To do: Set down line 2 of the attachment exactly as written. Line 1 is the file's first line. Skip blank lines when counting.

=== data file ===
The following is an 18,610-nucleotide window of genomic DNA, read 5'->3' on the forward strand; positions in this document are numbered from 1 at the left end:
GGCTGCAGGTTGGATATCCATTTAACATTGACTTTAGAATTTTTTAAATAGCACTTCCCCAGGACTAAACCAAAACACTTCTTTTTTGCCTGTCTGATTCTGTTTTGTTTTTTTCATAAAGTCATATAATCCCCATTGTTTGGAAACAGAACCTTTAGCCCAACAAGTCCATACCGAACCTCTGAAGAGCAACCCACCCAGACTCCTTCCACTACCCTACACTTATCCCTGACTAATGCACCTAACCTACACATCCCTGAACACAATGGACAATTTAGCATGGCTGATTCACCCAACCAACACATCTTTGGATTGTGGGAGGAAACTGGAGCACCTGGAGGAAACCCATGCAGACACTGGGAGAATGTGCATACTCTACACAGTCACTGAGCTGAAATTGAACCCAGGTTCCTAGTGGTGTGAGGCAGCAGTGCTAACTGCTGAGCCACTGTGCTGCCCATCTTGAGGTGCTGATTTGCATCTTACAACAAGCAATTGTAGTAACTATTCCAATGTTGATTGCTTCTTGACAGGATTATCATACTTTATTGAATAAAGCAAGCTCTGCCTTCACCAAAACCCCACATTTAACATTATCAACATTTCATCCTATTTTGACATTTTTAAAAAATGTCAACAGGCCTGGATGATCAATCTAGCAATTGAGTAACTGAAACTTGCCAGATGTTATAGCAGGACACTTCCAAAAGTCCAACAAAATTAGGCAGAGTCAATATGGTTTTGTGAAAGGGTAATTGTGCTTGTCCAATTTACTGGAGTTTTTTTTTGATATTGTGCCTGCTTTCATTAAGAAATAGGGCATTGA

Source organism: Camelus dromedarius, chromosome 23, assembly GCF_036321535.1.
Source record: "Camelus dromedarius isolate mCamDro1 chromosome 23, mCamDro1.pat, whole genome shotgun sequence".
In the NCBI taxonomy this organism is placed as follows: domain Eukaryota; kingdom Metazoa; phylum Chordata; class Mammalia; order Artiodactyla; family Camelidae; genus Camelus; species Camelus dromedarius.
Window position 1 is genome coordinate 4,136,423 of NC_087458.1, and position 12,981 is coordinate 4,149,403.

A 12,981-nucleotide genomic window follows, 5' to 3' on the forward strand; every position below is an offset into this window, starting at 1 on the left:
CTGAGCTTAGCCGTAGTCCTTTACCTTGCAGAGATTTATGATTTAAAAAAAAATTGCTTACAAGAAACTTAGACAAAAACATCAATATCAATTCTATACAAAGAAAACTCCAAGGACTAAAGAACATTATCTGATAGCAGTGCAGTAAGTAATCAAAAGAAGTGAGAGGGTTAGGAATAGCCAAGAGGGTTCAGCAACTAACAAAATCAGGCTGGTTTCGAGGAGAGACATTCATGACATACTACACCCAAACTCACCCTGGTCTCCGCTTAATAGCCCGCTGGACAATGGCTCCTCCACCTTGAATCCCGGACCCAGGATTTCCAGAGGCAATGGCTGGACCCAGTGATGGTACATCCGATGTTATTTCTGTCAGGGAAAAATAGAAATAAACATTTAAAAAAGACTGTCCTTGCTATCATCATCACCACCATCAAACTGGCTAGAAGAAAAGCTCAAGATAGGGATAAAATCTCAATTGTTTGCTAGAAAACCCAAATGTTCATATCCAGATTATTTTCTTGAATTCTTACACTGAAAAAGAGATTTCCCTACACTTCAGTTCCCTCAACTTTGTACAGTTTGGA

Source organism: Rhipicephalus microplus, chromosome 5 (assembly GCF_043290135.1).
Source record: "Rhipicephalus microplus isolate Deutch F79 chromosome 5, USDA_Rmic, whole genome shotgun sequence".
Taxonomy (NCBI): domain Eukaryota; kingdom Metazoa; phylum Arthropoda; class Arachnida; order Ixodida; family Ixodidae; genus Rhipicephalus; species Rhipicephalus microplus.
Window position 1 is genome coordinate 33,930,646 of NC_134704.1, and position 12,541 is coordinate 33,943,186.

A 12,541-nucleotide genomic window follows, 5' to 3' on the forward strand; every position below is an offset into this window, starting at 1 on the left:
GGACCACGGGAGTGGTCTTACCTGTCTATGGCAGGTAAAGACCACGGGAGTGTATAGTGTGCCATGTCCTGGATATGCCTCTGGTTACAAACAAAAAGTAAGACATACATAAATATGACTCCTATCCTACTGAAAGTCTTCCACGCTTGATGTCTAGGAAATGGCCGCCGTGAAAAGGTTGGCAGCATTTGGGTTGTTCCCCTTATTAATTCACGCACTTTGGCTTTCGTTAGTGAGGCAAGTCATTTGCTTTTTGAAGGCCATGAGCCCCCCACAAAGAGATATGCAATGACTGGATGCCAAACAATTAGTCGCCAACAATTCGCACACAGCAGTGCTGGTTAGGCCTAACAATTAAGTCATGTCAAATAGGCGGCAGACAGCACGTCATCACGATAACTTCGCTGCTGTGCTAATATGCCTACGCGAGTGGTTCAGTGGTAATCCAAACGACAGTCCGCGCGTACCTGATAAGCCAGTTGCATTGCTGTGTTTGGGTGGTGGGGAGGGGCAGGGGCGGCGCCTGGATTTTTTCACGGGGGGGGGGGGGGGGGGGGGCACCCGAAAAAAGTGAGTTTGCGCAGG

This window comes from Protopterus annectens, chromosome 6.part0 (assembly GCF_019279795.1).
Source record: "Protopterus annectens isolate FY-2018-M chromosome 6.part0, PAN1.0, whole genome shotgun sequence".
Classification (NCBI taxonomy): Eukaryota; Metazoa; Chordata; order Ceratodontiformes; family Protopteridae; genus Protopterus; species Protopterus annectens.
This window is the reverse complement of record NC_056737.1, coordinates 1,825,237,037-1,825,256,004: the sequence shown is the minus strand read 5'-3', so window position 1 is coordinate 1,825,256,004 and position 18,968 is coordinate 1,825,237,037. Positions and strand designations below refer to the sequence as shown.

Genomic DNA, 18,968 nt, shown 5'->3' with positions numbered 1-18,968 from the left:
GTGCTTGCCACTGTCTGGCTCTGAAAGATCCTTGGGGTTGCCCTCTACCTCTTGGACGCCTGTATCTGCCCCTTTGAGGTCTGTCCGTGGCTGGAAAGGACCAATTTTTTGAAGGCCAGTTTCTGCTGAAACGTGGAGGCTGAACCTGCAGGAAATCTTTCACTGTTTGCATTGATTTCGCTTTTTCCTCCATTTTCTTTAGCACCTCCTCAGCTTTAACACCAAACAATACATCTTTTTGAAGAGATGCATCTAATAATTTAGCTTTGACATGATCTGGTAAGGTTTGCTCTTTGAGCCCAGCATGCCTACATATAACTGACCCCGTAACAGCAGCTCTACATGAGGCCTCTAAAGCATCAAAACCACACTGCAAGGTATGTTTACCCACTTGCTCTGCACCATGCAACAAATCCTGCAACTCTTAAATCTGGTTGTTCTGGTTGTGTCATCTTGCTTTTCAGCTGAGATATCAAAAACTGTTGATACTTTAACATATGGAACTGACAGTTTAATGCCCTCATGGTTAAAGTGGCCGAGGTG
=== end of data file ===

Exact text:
GGCTGCAGGTTGGATATCCATTTAACATTGACTTTAGAATTTTTTAAATAGCACTTCCCCAGGACTAAACCAAAACACTTCTTTTTTGCCTGTCTGATTCTGTTTTGTTTTTTTCATAAAGTCATATAATCCCCATTGTTTGGAAACAGAACCTTTAGCCCAACAAGTCCATACCGAACCTCTGAAGAGCAACCCACCCAGACTCCTTCCACTACCCTACACTTATCCCTGACTAATGCACCTAACCTACACATCCCTGAACACAATGGACAATTTAGCATGGCTGATTCACCCAACCAACACATCTTTGGATTGTGGGAGGAAACTGGAGCACCTGGAGGAAACCCATGCAGACACTGGGAGAATGTGCATACTCTACACAGTCACTGAGCTGAAATTGAACCCAGGTTCCTAGTGGTGTGAGGCAGCAGTGCTAACTGCTGAGCCACTGTGCTGCCCATCTTGAGGTGCTGATTTGCATCTTACAACAAGCAATTGTAGTAACTATTCCAATGTTGATTGCTTCTTGACAGGATTATCATACTTTATTGAATAAAGCAAGCTCTGCCTTCACCAAAACCCCACATTTAACATTATCAACATTTCATCCTATTTTGACATTTTTAAAAAATGTCAACAGGCCTGGATGATCAATCTAGCAATTGAGTAACTGAAACTTGCCAGATGTTATAGCAGGACACTTCCAAAAGTCCAACAAAATTAGGCAGAGTCAATATGGTTTTGTGAAAGGGTAATTGTGCTTGTCCAATTTACTGGAGTTTTTTTTTGATATTGTGCCTGCTTTCATTAAGAAATAGGGCATTGA